The summer that I was sixteen-years-old I ventured out into my quickly expanding suburban town to find my first job. There was a large plaza being built at that time and in that plaza sat a brand, spanking, new McDonald’s. I walked in, wearing my favorite khaki skirt and a blue and white striped shirt with my most responsible face on, and applied for a position. I appreciate each and everyday that I worked at that job, because it has taught me much of what has made me successful today.
- No matter what job you have in life, you always have the opportunity to have a bit of fun. Those late nights closing up with other high school kids from other area high schools were fun nights. We laughed and joked and got into trouble. This made it the perfect first job. Your job is as fun as you make it.
- Never order lemons at a restaurant. I know many people say this, but looking back on my time in the food service industry, I know that not everyone washed the lemons before cutting them. That means that those lemons were picked, transported, packed, shipped, opened, possibly dropped and passed to someone else, cut, and put into your drink…without being washed. Think about how many hands touched that lemon…gross. I think we could trace all flu pandemics back to lemons, rather than swine or birds. Just saying…
- Manners go a long way. No matter what type of business you are patronizing, use manners. Please and Thank-you.
- Use caution when referring to someone as “ma-am.” The first time a small child called me “ma-am” was at that counter. I immediately understood why many of my customers hated to be called “ma-am.” It sounds old. Sometimes it is appropriate, just use it very carefully.
- Never allow yourself to be a part of workplace drama. Drama ran deep at this job, and once you fell in, it was difficult to recover.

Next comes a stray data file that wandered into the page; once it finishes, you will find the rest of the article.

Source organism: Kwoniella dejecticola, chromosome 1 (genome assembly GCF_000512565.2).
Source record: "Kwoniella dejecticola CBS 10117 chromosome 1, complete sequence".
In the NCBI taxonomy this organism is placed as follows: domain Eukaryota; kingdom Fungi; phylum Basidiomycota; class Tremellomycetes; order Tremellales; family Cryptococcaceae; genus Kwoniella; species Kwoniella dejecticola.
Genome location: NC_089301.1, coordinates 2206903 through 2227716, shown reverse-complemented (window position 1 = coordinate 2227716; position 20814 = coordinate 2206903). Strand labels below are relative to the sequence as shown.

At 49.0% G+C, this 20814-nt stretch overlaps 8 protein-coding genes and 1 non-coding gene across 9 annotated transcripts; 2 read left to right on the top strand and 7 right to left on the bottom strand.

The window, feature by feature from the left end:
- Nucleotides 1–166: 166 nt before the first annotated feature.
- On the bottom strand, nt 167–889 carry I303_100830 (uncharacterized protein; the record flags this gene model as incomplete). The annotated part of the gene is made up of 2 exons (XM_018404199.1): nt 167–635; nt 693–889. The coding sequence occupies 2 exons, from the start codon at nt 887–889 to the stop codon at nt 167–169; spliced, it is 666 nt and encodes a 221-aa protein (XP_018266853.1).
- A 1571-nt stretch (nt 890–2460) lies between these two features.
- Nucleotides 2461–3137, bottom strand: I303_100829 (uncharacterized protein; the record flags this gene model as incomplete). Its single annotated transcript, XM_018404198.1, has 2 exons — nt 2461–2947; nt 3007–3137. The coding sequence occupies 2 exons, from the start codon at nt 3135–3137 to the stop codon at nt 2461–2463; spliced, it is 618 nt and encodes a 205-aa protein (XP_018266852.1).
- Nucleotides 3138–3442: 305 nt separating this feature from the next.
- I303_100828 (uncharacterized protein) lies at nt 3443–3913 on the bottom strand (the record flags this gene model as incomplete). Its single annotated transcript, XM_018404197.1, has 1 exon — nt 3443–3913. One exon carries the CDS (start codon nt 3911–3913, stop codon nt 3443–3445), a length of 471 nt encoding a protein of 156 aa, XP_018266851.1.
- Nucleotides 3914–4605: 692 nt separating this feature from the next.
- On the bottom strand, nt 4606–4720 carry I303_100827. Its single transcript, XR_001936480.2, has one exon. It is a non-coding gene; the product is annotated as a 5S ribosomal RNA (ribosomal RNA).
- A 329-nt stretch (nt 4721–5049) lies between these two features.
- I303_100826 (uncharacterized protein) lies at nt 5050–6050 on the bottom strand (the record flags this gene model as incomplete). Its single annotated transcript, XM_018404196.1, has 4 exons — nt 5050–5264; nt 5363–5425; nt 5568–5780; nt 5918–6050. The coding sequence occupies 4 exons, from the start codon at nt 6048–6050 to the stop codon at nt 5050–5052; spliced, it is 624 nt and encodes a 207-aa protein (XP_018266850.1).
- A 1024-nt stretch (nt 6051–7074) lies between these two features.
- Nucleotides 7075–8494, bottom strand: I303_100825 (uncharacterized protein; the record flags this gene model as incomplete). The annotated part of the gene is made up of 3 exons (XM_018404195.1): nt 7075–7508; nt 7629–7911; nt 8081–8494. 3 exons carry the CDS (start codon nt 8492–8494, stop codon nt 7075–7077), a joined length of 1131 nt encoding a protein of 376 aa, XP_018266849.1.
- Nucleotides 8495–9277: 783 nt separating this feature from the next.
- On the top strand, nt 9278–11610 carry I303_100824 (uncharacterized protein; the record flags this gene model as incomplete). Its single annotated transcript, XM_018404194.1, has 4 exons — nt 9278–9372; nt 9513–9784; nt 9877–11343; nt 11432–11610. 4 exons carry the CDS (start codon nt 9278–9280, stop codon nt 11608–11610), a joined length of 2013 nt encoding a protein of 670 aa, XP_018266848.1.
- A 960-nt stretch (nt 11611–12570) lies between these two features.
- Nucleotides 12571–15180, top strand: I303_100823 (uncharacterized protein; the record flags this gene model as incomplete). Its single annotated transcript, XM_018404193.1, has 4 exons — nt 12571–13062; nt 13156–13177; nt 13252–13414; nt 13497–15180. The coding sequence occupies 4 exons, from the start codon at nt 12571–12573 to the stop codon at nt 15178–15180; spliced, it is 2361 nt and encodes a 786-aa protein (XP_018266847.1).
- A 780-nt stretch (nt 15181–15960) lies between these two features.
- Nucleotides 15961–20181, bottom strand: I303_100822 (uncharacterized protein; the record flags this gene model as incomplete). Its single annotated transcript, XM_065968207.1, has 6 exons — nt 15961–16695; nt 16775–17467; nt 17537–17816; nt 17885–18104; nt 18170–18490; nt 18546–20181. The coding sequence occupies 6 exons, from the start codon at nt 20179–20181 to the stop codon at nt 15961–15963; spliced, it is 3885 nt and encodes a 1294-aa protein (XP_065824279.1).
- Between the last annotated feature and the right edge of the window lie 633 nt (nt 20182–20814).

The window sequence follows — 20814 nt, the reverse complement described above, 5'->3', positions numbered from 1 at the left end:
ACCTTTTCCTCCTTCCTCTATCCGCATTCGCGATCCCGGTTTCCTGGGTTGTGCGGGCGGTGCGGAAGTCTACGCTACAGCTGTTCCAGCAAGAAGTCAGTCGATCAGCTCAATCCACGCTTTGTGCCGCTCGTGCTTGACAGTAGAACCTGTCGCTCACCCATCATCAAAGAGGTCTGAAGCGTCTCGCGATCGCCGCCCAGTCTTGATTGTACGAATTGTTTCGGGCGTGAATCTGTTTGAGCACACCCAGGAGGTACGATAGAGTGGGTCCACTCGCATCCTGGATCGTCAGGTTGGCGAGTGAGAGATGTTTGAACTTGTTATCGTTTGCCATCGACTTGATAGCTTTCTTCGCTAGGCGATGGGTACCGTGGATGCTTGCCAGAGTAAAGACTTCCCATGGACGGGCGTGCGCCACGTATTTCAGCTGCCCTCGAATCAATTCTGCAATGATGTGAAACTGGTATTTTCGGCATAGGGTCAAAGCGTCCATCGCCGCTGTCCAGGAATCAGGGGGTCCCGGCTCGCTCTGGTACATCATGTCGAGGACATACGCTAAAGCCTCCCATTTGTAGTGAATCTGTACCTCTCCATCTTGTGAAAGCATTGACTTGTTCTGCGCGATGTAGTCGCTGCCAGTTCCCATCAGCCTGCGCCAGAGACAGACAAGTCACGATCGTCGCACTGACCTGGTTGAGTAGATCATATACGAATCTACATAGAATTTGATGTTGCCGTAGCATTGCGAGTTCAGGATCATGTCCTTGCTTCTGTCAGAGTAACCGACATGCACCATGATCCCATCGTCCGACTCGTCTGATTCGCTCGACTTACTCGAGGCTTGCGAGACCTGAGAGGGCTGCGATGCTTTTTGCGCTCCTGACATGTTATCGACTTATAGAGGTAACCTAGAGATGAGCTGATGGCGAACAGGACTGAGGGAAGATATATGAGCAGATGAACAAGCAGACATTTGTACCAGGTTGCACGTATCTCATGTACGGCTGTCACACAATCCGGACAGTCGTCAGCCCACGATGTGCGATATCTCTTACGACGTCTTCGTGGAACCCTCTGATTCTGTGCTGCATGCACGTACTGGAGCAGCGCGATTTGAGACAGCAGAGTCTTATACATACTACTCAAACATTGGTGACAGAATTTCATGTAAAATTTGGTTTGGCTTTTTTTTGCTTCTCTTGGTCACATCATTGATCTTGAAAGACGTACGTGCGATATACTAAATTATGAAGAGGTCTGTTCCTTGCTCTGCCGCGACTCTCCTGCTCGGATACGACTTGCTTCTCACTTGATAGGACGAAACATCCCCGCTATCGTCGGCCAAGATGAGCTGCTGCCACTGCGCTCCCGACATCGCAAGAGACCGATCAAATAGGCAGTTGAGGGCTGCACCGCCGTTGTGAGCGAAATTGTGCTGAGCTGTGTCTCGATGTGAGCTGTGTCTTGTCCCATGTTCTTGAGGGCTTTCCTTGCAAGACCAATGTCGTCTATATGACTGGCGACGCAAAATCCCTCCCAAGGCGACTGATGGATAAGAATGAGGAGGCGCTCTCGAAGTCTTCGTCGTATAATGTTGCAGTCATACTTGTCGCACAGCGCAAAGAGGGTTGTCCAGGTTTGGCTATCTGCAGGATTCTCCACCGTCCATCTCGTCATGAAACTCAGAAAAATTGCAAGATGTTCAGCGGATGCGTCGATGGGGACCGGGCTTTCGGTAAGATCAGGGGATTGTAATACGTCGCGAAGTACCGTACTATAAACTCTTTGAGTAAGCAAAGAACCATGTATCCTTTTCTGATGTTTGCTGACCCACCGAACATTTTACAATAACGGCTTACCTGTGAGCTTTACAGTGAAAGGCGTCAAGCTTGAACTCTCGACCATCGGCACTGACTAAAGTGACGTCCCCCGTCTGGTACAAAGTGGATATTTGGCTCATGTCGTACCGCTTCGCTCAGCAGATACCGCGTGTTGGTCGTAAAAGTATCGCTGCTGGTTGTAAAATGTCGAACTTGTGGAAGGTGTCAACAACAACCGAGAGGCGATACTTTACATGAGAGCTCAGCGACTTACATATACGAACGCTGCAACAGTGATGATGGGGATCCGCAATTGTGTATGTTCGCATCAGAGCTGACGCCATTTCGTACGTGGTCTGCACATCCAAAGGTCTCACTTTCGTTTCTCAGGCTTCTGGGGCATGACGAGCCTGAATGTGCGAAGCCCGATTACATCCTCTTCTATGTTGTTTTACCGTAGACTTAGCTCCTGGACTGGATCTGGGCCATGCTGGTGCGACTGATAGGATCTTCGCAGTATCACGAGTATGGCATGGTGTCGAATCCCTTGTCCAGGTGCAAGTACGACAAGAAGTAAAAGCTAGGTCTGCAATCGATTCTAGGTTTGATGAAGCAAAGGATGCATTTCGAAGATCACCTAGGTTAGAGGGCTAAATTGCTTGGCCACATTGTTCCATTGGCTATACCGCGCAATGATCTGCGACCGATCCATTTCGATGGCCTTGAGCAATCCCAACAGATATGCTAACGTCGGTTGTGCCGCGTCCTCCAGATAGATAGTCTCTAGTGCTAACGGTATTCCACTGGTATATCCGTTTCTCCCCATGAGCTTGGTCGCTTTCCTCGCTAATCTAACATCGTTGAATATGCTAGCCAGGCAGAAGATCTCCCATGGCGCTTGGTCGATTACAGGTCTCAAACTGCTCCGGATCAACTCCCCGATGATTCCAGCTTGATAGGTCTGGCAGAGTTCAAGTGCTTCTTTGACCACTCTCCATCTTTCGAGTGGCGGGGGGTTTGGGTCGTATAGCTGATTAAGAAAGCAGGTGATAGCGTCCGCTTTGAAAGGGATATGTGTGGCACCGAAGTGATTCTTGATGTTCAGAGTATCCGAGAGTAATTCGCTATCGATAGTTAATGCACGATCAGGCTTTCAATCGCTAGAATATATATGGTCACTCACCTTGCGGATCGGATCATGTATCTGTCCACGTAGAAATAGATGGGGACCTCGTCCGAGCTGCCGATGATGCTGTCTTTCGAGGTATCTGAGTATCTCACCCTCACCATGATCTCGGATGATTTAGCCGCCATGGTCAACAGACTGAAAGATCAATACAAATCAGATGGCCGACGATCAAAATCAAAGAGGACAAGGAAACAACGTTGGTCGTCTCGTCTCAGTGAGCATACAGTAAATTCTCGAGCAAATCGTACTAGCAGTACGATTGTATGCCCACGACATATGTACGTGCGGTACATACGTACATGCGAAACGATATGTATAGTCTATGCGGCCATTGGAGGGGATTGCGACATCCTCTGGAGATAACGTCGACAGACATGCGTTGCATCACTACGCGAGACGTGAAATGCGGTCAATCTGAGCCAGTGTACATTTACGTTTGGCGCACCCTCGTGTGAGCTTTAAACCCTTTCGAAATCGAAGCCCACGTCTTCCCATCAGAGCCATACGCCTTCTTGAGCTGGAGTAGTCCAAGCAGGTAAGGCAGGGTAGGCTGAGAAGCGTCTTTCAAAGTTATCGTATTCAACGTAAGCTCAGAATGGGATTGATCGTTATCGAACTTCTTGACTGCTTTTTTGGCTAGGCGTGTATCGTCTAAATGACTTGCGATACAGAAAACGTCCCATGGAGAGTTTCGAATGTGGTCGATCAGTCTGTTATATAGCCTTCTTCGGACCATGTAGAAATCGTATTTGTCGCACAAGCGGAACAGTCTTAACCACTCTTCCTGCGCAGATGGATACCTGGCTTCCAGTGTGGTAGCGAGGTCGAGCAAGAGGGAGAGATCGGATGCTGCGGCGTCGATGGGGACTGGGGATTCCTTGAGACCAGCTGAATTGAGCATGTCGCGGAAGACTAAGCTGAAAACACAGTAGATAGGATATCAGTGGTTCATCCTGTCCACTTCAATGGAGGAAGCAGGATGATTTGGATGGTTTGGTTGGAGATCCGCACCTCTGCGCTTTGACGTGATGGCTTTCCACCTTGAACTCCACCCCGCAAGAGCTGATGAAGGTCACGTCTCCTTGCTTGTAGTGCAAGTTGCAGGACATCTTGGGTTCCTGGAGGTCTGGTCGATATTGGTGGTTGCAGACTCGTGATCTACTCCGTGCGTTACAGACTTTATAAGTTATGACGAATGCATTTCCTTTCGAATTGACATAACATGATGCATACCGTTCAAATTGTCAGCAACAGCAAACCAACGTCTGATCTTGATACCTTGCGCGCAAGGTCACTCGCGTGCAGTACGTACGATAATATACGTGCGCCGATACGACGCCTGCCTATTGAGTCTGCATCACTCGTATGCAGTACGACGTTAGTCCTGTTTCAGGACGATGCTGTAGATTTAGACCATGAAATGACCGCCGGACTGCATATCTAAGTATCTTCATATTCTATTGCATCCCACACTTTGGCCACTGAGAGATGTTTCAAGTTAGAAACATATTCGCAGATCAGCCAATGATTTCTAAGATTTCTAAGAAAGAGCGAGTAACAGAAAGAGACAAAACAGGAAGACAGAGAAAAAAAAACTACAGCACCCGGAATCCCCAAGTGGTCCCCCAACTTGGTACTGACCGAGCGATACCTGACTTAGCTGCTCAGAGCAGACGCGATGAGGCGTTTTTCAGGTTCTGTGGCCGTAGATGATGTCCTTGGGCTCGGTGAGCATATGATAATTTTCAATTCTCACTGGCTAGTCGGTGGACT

- No matter what a person promises you, if you tell a co-worker a secret, assume that he or she will share it with other co-workers. Gossip runs through the workplace like a woman in a shoe store. Once it starts, there is no stopping it and there will be collateral damage.
- I learned that I was not always as nice as I thought I was…especially to one guy in particular, who I dated during my time at this job. If you by any chance are reading this…I am sorry…I really was not very nice to you while we dated. Which leads to…
- Never date someone with whom you must work closely. It can lead to disaster. (Trust me…)
- Managing people does not translate to stomping around and barking orders. No one will respect you and no one will work for you.
- Every industry has people who I like to refer to as “lifers.” If you do not wish to work in this industry forever, work hard. Bust your butt. Find out what you would like to do with your life and do it. Never settle for anything less, because you will turn into a bitter miserable person, working in a job you hate, and not qualified to do anything else with your life. The worst part? You will have no one to blame but yourself.